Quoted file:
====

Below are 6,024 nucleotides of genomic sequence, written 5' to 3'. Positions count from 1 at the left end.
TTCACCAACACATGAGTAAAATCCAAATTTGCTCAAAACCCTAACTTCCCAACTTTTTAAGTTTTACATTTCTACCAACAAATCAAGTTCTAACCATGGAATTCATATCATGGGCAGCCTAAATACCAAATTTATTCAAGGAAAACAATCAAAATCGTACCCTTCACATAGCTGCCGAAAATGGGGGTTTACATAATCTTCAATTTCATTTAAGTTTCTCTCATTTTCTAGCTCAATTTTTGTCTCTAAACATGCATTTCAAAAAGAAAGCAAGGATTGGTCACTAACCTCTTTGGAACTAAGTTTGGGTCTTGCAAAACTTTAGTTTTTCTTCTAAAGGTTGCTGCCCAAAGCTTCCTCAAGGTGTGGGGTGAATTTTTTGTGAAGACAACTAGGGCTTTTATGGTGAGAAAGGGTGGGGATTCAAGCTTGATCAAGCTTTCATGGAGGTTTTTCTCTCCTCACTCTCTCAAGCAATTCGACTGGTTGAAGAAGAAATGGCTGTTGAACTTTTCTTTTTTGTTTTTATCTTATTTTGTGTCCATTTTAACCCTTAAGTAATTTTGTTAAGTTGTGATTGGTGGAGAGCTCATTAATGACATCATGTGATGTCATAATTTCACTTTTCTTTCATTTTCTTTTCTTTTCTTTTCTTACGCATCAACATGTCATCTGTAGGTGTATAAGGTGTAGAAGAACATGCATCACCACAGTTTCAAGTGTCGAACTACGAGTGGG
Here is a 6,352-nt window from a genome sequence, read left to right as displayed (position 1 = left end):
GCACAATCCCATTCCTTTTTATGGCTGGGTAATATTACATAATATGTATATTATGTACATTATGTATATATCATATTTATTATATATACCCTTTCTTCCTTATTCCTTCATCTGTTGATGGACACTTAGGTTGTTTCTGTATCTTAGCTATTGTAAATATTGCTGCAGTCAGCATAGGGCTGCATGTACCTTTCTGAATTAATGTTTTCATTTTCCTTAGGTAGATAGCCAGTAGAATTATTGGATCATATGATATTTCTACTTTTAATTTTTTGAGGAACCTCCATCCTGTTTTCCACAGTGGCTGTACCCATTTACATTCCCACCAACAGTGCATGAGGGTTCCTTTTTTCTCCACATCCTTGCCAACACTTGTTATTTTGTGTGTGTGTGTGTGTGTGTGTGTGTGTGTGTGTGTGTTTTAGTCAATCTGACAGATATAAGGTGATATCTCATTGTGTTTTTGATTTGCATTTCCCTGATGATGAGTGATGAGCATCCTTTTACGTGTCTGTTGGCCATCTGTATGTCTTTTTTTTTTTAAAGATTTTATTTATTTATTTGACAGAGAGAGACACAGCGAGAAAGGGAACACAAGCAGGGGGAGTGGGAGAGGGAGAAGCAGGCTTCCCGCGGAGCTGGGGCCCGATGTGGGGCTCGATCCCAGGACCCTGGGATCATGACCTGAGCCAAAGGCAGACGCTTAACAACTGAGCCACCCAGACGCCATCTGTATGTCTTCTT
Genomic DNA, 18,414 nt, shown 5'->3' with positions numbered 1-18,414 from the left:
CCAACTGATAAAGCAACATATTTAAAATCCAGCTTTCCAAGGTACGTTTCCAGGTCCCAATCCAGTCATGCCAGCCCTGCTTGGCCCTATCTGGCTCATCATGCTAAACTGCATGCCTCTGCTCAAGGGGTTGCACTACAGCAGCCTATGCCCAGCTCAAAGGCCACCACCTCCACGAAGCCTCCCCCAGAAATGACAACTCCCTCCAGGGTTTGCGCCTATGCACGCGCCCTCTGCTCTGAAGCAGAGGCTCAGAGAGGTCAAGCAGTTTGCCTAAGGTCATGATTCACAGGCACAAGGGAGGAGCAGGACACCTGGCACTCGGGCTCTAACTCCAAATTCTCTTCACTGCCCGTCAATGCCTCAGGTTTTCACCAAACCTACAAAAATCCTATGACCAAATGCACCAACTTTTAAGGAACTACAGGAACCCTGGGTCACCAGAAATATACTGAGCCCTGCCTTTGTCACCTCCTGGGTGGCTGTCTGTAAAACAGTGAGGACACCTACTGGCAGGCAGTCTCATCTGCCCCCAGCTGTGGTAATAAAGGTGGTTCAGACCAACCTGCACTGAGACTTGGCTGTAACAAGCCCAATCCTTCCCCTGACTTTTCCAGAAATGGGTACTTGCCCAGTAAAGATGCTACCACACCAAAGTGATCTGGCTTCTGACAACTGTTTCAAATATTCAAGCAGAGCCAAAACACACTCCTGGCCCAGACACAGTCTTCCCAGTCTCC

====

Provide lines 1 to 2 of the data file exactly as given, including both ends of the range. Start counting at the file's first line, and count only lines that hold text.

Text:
Below are 6,024 nucleotides of genomic sequence, written 5' to 3'. Positions count from 1 at the left end.
TTCACCAACACATGAGTAAAATCCAAATTTGCTCAAAACCCTAACTTCCCAACTTTTTAAGTTTTACATTTCTACCAACAAATCAAGTTCTAACCATGGAATTCATATCATGGGCAGCCTAAATACCAAATTTATTCAAGGAAAACAATCAAAATCGTACCCTTCACATAGCTGCCGAAAATGGGGGTTTACATAATCTTCAATTTCATTTAAGTTTCTCTCATTTTCTAGCTCAATTTTTGTCTCTAAACATGCATTTCAAAAAGAAAGCAAGGATTGGTCACTAACCTCTTTGGAACTAAGTTTGGGTCTTGCAAAACTTTAGTTTTTCTTCTAAAGGTTGCTGCCCAAAGCTTCCTCAAGGTGTGGGGTGAATTTTTTGTGAAGACAACTAGGGCTTTTATGGTGAGAAAGGGTGGGGATTCAAGCTTGATCAAGCTTTCATGGAGGTTTTTCTCTCCTCACTCTCTCAAGCAATTCGACTGGTTGAAGAAGAAATGGCTGTTGAACTTTTCTTTTTTGTTTTTATCTTATTTTGTGTCCATTTTAACCCTTAAGTAATTTTGTTAAGTTGTGATTGGTGGAGAGCTCATTAATGACATCATGTGATGTCATAATTTCACTTTTCTTTCATTTTCTTTTCTTTTCTTTTCTTACGCATCAACATGTCATCTGTAGGTGTATAAGGTGTAGAAGAACATGCATCACCACAGTTTCAAGTGTCGAACTACGAGTGGG